In its original use the word, “capital,” referred to the number of cattle a person might own. The headcount of cattle and total assets of the owner were often synonymous in ancient Greece and Rome, so capital took on the broader meaning of “wealth” until sometime in the thirteenth century when it evolved to mean money advanced to an entrepreneur to start a business (Hodgson, 2014). Wealth created through goods and stock—assets that could be turned into cash for investment—became the primary definition of the word capital for more than 500 years.
In the eighteenth century, industrialization changed the economic structure. Labor, as well as money, became a critical factor in the ability to create wealth. Economist Adam Smith recognized the importance of labor in the creation of new products and introduced the idea that “capital” applies to people as well as things (Smith, 1776). Karl Marx expanded on the Smith’s idea, arguing that “capital is not just things or people, but a social relationship between people, established by the instrumentality of things” (Hodgson). And the concept of capital grew again—financial, human, and social.
In modern economics, capital is typically defined as an asset that you can use to produce something that is economically useful to a business or an individual. The word, then, has different meaning depending upon its context (Goodwin, 2003). The most common types of capital are:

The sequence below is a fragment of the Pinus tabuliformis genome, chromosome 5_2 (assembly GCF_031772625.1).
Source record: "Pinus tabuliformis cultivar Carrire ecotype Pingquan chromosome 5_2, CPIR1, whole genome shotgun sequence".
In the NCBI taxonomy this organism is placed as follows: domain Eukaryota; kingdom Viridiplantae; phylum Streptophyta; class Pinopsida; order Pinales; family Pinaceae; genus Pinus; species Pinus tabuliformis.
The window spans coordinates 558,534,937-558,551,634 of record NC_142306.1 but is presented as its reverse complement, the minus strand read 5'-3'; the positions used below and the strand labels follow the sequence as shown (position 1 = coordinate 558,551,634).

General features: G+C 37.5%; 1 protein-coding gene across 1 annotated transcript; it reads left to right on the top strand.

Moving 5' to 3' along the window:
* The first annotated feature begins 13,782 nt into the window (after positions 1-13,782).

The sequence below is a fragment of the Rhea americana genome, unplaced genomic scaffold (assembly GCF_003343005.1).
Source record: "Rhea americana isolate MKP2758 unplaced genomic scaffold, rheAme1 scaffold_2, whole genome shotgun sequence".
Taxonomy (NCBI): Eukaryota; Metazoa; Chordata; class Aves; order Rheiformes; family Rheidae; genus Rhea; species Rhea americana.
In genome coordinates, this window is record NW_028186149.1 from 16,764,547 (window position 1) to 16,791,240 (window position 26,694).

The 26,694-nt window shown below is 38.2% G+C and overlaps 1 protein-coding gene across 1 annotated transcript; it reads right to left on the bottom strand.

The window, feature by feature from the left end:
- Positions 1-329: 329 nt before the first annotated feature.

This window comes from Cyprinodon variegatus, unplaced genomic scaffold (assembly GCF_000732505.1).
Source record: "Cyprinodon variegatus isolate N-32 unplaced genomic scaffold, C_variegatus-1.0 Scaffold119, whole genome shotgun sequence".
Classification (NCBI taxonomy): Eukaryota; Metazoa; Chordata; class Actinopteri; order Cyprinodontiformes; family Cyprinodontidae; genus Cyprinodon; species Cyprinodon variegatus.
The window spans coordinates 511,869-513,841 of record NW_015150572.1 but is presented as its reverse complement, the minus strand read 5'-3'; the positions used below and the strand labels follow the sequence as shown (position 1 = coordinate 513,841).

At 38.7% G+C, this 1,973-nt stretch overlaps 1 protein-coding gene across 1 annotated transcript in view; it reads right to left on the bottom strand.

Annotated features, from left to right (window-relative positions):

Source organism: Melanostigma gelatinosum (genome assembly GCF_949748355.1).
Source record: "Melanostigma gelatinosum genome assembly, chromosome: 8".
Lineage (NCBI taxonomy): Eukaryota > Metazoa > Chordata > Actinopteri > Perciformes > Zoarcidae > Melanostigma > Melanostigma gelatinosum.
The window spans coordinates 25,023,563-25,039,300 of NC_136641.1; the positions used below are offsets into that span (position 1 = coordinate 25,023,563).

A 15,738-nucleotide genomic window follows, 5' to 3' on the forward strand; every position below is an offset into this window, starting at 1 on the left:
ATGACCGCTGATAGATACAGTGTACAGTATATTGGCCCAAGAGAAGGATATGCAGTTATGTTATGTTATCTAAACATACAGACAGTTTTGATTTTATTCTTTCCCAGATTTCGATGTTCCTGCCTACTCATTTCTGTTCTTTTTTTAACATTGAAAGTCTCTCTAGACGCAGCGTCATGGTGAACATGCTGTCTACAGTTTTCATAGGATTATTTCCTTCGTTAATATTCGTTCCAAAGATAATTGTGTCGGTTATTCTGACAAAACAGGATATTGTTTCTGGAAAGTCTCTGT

- Financial – referring to an investment that produces something of value;
- Natural – involving the supply of natural resources in any form that plays a productive process in economic gain;
- Human – referring to individual education, skills, abilities, and labor used in some combination to produce assets for economic benefit;
- Produced (Physical) – relating to those physical assets (products or objects) created for sale by applying Human Capital to Natural Capital for economic gain;
- Social – referring to the goodwill, trust, shared values and social knowledge that, in combination, facilitates a financial benefit.
Even with these different meanings, you still might think capital is synonymous with money. And it would make sense since if you’re a founder, you are spending a lot of time raising and...